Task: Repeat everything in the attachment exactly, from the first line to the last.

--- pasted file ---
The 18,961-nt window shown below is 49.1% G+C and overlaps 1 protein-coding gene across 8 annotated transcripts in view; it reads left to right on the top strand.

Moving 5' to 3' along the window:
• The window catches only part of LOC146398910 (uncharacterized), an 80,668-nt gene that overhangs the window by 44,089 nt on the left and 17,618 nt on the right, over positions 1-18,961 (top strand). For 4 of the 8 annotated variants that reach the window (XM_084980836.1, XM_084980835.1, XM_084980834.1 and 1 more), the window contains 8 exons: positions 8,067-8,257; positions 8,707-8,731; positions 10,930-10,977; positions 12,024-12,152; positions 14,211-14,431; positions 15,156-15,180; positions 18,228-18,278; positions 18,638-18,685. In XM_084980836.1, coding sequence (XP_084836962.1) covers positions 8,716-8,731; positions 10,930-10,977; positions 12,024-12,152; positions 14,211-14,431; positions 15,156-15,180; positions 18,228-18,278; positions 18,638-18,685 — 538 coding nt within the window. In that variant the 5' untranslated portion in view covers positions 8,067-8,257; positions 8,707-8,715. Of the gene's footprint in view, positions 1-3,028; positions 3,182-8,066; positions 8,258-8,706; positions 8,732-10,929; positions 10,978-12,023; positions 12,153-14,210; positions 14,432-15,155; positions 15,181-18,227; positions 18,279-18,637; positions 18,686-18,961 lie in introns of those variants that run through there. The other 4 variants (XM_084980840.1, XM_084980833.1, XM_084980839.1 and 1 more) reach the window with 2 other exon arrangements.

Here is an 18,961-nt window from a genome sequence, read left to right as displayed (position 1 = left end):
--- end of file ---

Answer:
The 18,961-nt window shown below is 49.1% G+C and overlaps 1 protein-coding gene across 8 annotated transcripts in view; it reads left to right on the top strand.

Moving 5' to 3' along the window:
• The window catches only part of LOC146398910 (uncharacterized), an 80,668-nt gene that overhangs the window by 44,089 nt on the left and 17,618 nt on the right, over positions 1-18,961 (top strand). For 4 of the 8 annotated variants that reach the window (XM_084980836.1, XM_084980835.1, XM_084980834.1 and 1 more), the window contains 8 exons: positions 8,067-8,257; positions 8,707-8,731; positions 10,930-10,977; positions 12,024-12,152; positions 14,211-14,431; positions 15,156-15,180; positions 18,228-18,278; positions 18,638-18,685. In XM_084980836.1, coding sequence (XP_084836962.1) covers positions 8,716-8,731; positions 10,930-10,977; positions 12,024-12,152; positions 14,211-14,431; positions 15,156-15,180; positions 18,228-18,278; positions 18,638-18,685 — 538 coding nt within the window. In that variant the 5' untranslated portion in view covers positions 8,067-8,257; positions 8,707-8,715. Of the gene's footprint in view, positions 1-3,028; positions 3,182-8,066; positions 8,258-8,706; positions 8,732-10,929; positions 10,978-12,023; positions 12,153-14,210; positions 14,432-15,155; positions 15,181-18,227; positions 18,279-18,637; positions 18,686-18,961 lie in introns of those variants that run through there. The other 4 variants (XM_084980840.1, XM_084980833.1, XM_084980839.1 and 1 more) reach the window with 2 other exon arrangements.

Here is an 18,961-nt window from a genome sequence, read left to right as displayed (position 1 = left end):